Some Climate Activists Say We Should Worry Only About People, Not Polar Bears. Do We Have to Choose?
The climate movement needs to find a way to balance ecological equity and human solidarity
Have you noticed that the polar bear has become persona non grata among some of the climate movement’s most influential voices?
Take, for example, Gina McCarthy, the most powerful climate change official in the United States after President Joe Biden. As she acknowledged at a September 2018 discussion at the Commonwealth Club of California’s Climate One forum, she is personally sick and tired of hearing about polar bears. “I love them; they are cute,” she said. “But they aren’t my grandson.” And here’s McCarthy during an August 2019 discussion: “We have to stop talking about polar bears and the Arctic and start talking about our families and our children.” This is a standard part of McCarthy’s public appearances. During another Climate One discussion, in October 2020, McCarthy—who was then the head of NRDC, an organization that has a bear as its very logo—told the virtual audience, “I think way too much as green groups [we] really just talk about the only thing we care about is birds and bunnies, who are lovely, but really, we’re all talking about human beings and human lives and [that] needs to be related to families.” Another panelist, Tamara Toles O’Laughlin, who was at that time the North American director of 350.org, then came in for the dunk. “I have said it before, and I will say it again: Until I see a room full of bears sitting around trying to talk about how to save us from climate change, people in planet is where the work is happening.”
Katie Thomas, Senator Bernie Sanders’s longtime senior adviser on climate (and now an adviser to progressive stalwart Representative Ro Khanna), made a similar point during an election-night panel last November while discussing climate change politics: “The messaging and what we as a climate movement chose to focus on—are we going to focus on polar bears? Or real human people with real lives and real jobs and real children?… We have to pick.”
Do we really?
This notion that climate advocates must talk about either human well-being or the welfare of wildlife and ecosystems is a dangerous rhetorical gambit. For starters, the line strengthens the tired, old thinking that humans reside at the pinnacle of life on Earth. Secondly, it elides the fact that human civilization utterly depends on healthy soils, clean water, and thriving biodiversity. As the authors of a United Nations–sponsored report recently concluded, “Biodiversity loss and climate change are both driven by human economic activities and mutually reinforce each other. Neither will be successfully resolved unless both are tackled together.”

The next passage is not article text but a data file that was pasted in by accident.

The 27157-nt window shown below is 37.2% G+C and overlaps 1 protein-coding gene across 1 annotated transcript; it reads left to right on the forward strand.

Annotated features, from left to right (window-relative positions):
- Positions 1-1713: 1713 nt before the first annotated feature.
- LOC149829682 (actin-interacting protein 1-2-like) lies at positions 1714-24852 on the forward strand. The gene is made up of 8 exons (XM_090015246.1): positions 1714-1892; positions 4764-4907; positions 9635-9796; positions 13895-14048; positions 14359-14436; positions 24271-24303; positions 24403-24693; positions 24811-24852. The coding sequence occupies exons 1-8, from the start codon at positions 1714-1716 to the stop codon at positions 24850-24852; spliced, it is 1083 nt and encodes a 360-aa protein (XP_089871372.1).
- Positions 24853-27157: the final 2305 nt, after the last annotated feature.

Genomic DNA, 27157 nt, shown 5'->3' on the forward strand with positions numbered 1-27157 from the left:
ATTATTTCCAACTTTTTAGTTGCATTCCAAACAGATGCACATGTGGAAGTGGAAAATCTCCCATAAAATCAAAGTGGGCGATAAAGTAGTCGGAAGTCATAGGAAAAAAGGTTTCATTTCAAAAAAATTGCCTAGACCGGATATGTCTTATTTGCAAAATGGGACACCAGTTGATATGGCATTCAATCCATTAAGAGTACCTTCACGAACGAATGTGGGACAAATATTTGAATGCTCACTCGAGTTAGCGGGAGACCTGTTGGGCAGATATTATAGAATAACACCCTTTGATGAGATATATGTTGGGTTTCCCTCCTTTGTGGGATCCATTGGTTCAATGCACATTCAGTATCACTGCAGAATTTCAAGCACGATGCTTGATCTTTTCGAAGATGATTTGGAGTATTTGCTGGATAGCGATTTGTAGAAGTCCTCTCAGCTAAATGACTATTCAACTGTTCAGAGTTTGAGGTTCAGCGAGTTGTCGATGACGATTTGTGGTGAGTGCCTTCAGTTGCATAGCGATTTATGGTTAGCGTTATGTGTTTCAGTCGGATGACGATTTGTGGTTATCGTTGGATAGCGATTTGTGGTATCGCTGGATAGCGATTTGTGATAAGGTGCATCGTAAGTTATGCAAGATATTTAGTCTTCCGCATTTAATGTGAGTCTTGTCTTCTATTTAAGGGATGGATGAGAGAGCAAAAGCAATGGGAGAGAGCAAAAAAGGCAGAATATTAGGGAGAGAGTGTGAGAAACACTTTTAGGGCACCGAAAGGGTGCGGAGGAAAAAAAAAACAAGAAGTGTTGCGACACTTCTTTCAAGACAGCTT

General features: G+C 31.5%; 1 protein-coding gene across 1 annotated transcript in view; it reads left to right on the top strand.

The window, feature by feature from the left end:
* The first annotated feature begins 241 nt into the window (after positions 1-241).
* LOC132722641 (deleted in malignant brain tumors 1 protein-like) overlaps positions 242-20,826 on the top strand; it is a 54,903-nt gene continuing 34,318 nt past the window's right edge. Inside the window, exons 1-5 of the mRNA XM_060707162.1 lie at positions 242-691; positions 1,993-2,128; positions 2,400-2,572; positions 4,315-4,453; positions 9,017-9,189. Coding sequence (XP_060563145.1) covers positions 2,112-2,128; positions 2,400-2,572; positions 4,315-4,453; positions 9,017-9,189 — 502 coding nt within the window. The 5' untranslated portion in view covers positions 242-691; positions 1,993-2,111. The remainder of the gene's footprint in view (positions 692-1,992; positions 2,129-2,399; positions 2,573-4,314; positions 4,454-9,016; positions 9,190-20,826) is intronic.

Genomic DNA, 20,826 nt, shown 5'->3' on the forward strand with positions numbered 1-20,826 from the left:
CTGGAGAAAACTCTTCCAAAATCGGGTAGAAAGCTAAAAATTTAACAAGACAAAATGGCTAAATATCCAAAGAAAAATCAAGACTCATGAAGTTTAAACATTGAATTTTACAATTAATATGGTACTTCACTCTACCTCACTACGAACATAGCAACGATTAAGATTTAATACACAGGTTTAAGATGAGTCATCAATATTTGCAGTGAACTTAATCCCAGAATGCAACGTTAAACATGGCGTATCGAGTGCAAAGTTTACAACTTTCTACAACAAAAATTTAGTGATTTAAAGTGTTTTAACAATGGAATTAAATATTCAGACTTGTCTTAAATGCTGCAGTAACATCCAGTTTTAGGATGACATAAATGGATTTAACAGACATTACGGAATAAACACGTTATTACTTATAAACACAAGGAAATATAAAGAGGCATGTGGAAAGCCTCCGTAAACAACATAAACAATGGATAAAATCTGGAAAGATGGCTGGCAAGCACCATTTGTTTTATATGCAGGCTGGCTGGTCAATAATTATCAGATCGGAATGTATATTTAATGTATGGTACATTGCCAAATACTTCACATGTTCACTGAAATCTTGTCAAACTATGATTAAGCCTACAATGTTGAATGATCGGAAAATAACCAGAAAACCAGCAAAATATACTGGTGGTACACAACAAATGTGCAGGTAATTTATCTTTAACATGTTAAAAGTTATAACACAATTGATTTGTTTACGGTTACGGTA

Yet the talking point that it’s time to stop talking about bears has become the conventional wisdom among the rising generation of climate activists, who either avoid talking about climate change’s impacts on other species or else, like McCarthy, go out of their way to express a disinterest in more-than-human nature: not just bears but also blades of grass and trees and lakes too (see here and here and here). Words matter, messaging matters, and the message being broadcast from some segments of the climate movement is that, well, other species don’t matter—at least, not enough to talk about.
This rhetoric is, in part, a useful correction. It’s a way of making clear that climate chaos isn’t solely affecting other species in faraway places; that the climate crisis is harming human communities in the here and now; and that those communities facing the worst harms are disproportionately Black, brown, or poor.
But the correction risks becoming an overcorrection. To argue that it’s time to stop talking about polar bears is to say, in effect, that polar bears aren’t deserving of the airtime—the attention and action—required to protect them. It’s taken as a political truism that a social movement cannot succeed in its goals if it won’t explicitly name an enemy; see, for example, the efforts to dismantle capitalism, patriarchy, and white supremacy. Similarly, a social movement is unlikely to protect something that it simply won’t talk about.
Whenever someone says they don’t want to talk about bears and bunnies, it makes me wonder: What, exactly, are we fighting to save?